Former Missouri Tiger standout basketball player Michael Dixon signed with the Memphis Tigers on June 6.
Dixon, who was kicked off the Missouri team in November after a female student accused him of sexual assault, needs to be granted a waiver from the NCAA to be able to play for the Tigers as a senior in 2013-14. Redshirting is not an option for Dixon since he has already exhausted his eligibility, though the NCAA can grant him a waiver since he didn’t play any games during the 2012-13 season.
Dixon was also accused of sexual assault in January 2010.
“I hope that I can don a Memphis uniform,” Dixon said in his first public comments in more than seven months. “I hope the NCAA sees that, in a time where so many players are leaving school after one or two years and worrying about themselves, I’m a guy that wants to be in school. I could’ve easily went professional after this happened.”
Dixon averaged 13.5 points and 3.3 assists per game as a junior in 2011-12. He also shot 48.7 percent from the field, 87.9 percent from the free throw line and 36.8 percent from beyond the arc. In his three seasons with Missouri, Dixon averaged 10.5 points and 2.8 assists per game.
Dixon declined to discuss the details of the allegations made against him at Missouri any further with ESPN. However, he did express frustration with the university’s handling of the situation.
Dixon was kicked out of school despite never being charged — or even questioned — in either of the sexual assault allegations. Prosecutors in Boone County, Mo., determined a police investigation lacked sufficient evidence to interview Dixon in the second case in 2012. And the first alleged victim declined to press charges against him in 2010. Dixon said he feels as if his scholarship was “stolen” from him.
Dixon has spent the past six months working out on his own in Kansas City while taking online courses through a junior college.
While receiving a waiver is no slam dunk for Dixon, there is some precedent for the NCAA to grant him one. The NCAA awarded Dez Wells, who was expelled from Xavier amid sexual assault allegations but never charged, a waiver last fall. Wells was allowed to play immediately and led Maryland in scoring.
Dixon said Pastner assured him Memphis would work tirelessly to convince the NCAA that he should be granted a waiver.
“It’s out of my control,” Dixon said. “The Dez Wells incident …mine is so similar, in some ways. But in some ways, it’s even less of a situation, being that I never even talked to any sort of [law enforcement during that time. I feel confident, and Coach Pastner feels confident.”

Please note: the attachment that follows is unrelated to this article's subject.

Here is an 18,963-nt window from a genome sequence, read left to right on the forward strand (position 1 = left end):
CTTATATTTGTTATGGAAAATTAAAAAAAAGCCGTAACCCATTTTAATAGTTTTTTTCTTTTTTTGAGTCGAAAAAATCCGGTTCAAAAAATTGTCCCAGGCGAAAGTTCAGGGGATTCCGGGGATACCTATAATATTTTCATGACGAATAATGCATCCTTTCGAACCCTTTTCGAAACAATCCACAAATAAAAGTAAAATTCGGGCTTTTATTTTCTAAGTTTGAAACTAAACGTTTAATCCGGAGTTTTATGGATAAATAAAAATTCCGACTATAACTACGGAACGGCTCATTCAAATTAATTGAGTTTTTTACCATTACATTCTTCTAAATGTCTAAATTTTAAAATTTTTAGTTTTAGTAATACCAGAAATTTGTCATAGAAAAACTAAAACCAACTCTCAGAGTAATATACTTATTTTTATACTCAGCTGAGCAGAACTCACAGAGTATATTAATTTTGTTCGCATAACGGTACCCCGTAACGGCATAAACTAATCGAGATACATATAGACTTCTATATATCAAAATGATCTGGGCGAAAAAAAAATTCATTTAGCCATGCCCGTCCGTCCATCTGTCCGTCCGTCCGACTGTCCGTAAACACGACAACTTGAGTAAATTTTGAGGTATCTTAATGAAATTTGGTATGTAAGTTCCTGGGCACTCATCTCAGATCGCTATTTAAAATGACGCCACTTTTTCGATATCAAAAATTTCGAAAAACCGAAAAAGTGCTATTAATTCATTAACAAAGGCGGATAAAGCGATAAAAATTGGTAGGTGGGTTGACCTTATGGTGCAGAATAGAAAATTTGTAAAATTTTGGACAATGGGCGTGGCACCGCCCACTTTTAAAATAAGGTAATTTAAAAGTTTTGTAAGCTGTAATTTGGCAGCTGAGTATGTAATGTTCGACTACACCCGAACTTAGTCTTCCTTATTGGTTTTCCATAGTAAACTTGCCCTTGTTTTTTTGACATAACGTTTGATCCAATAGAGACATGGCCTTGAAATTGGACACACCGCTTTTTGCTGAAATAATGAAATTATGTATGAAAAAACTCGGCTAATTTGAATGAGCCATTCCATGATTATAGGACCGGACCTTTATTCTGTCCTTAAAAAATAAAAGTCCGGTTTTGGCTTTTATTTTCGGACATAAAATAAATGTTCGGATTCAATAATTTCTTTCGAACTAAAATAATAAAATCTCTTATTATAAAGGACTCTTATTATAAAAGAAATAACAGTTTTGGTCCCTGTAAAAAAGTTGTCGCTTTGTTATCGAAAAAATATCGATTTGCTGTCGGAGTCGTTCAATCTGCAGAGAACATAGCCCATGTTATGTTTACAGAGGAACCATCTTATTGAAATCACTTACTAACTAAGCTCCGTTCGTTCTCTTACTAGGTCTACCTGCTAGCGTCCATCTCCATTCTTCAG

Others aren’t so sure.
Two Division I coaches who were interested in having Dixon play for them and studied his situation said they thought the chances were slim that the NCAA would grant him the waiver. They noted that Dixon’s case differs from Wells’ case in two ways: Dixon was accused of sexual assault on two occasions instead of one, and Wells was expelled from Xavier for allegations of sexual assault, as decided by the Xavier Conduct Board. But when an Ohio grand jury reviewed the criminal charges against Wells, it threw them out. Hamilton County prosecutor Joe Deters laid into Xavier, calling the school’s procedure “severely flawed.”
Dixon hasn’t received that type of verbal backing from anyone in Missouri. In fact, a source close to Dixon said the university wouldn’t even allow him to take online coursework during the spring semester.
Dixon, who is 24 credits short of receiving his degree, might be best served by finishing his undergraduate course work through online course work by the end of the summer. If he went that route, he’d be eligible to play immediately under the NCAA’s graduate student transfer rule. The graduate student transfer rule allows students who earn their diploma before their eligibility expires to transfer without the penalty of having to sit out a season.
However, the hefty bill for the on-line work would have been a burden to Dixon’s family.
Dixon was also being pursued by Baylor, though the Bears had not yet offered him a scholarship. He also visited East Carolina and drew interest from Colorado, Houston, Oklahoma, Southern Illinois, Arizona State, Purdue and others.
How does Dixon’s arrival impact Memphis?
If Dixon is granted the waiver, the Tigers will tout one of the best backcourts in the country – along with Joe Jackson, Chris Crawford and Geron Johnson. Jackson, Crawford and Johnson are seniors who averaged double-digit scoring averages last season. Jackson led Memphis with 13.6 points and 4.8 assists while Crawford and Johnson each chipped in 10.4 points a game.
Dixon would allow head coach Josh Pastner to employ a four-guard lineup, similar to the one Dixon played in as a junior at Missouri. The Tigers went 30-5 that year.
As the roster stands right now, the Tigers will have 10 letterman returning and six incoming freshmen next year.
6-7 guard/forward Adonis Thomas (11.5 ppg, 4.5 rpg), 6-9 senior forward Tarik Black (8.1 ppg, 4.8 rpg) and 6-9 sophomore forward Shaq Goodwin (7.4 ppg, 4.4 rpg) will be the leaders in the front court.
The six incoming freshmen are PF Austin Nichols (Eads, Tenn./Briarcrest Christian), SF Kuran Iverson (Windsor, Conn./Fishbourne Military), SF Nick King (Memphis, Tenn./East), C Dominic Woodson (Round Rock, Texas/Huntington Prep), PG Rashawn Powell (Orlando, Fla./Dr. Phillips) and SG Markel Crawford (Memphis, Tenn./Melrose).
Memphis has gone 106-34 in Pastner’s four seasons, including a 31-5 last year. The Tigers, though, have won just one NCAA tournament game during that span. Dixon — who is known for his on-court leadership as much as his skill — is confident he can help Memphis take that next step, especially after the adversity he’s faced during the past six months.